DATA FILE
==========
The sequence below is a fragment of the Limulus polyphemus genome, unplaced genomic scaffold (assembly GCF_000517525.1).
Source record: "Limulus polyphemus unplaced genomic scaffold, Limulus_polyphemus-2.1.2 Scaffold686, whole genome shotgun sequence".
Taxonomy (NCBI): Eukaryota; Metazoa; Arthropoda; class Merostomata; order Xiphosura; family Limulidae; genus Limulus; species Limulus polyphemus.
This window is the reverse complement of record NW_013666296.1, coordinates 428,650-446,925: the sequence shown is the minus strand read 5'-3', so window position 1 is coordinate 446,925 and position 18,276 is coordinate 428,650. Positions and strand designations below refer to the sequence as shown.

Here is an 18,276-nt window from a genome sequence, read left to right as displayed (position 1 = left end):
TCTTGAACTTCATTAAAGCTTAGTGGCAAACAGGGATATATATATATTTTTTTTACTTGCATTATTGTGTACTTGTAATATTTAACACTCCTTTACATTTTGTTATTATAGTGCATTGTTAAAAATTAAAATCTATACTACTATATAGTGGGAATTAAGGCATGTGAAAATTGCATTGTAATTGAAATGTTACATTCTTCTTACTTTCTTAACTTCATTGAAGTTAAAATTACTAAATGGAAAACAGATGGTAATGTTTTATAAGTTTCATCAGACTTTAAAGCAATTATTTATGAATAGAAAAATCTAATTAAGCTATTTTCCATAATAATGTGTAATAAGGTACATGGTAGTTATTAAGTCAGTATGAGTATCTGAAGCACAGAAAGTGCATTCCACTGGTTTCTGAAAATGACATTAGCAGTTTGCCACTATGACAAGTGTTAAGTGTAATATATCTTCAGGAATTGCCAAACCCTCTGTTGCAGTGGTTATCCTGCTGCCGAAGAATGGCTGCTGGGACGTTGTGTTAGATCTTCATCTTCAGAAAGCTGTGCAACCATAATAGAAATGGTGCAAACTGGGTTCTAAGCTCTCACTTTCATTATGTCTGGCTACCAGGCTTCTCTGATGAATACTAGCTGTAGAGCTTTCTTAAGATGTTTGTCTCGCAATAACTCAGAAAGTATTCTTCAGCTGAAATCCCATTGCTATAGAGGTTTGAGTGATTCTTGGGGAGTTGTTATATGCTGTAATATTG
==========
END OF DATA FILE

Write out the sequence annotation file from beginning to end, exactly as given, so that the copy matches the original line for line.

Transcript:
The sequence below is a fragment of the Limulus polyphemus genome, unplaced genomic scaffold (assembly GCF_000517525.1).
Source record: "Limulus polyphemus unplaced genomic scaffold, Limulus_polyphemus-2.1.2 Scaffold686, whole genome shotgun sequence".
Taxonomy (NCBI): Eukaryota; Metazoa; Arthropoda; class Merostomata; order Xiphosura; family Limulidae; genus Limulus; species Limulus polyphemus.
This window is the reverse complement of record NW_013666296.1, coordinates 428,650-446,925: the sequence shown is the minus strand read 5'-3', so window position 1 is coordinate 446,925 and position 18,276 is coordinate 428,650. Positions and strand designations below refer to the sequence as shown.

Here is an 18,276-nt window from a genome sequence, read left to right as displayed (position 1 = left end):
TCTTGAACTTCATTAAAGCTTAGTGGCAAACAGGGATATATATATATTTTTTTTACTTGCATTATTGTGTACTTGTAATATTTAACACTCCTTTACATTTTGTTATTATAGTGCATTGTTAAAAATTAAAATCTATACTACTATATAGTGGGAATTAAGGCATGTGAAAATTGCATTGTAATTGAAATGTTACATTCTTCTTACTTTCTTAACTTCATTGAAGTTAAAATTACTAAATGGAAAACAGATGGTAATGTTTTATAAGTTTCATCAGACTTTAAAGCAATTATTTATGAATAGAAAAATCTAATTAAGCTATTTTCCATAATAATGTGTAATAAGGTACATGGTAGTTATTAAGTCAGTATGAGTATCTGAAGCACAGAAAGTGCATTCCACTGGTTTCTGAAAATGACATTAGCAGTTTGCCACTATGACAAGTGTTAAGTGTAATATATCTTCAGGAATTGCCAAACCCTCTGTTGCAGTGGTTATCCTGCTGCCGAAGAATGGCTGCTGGGACGTTGTGTTAGATCTTCATCTTCAGAAAGCTGTGCAACCATAATAGAAATGGTGCAAACTGGGTTCTAAGCTCTCACTTTCATTATGTCTGGCTACCAGGCTTCTCTGATGAATACTAGCTGTAGAGCTTTCTTAAGATGTTTGTCTCGCAATAACTCAGAAAGTATTCTTCAGCTGAAATCCCATTGCTATAGAGGTTTGAGTGATTCTTGGGGAGTTGTTATATGCTGTAATATTG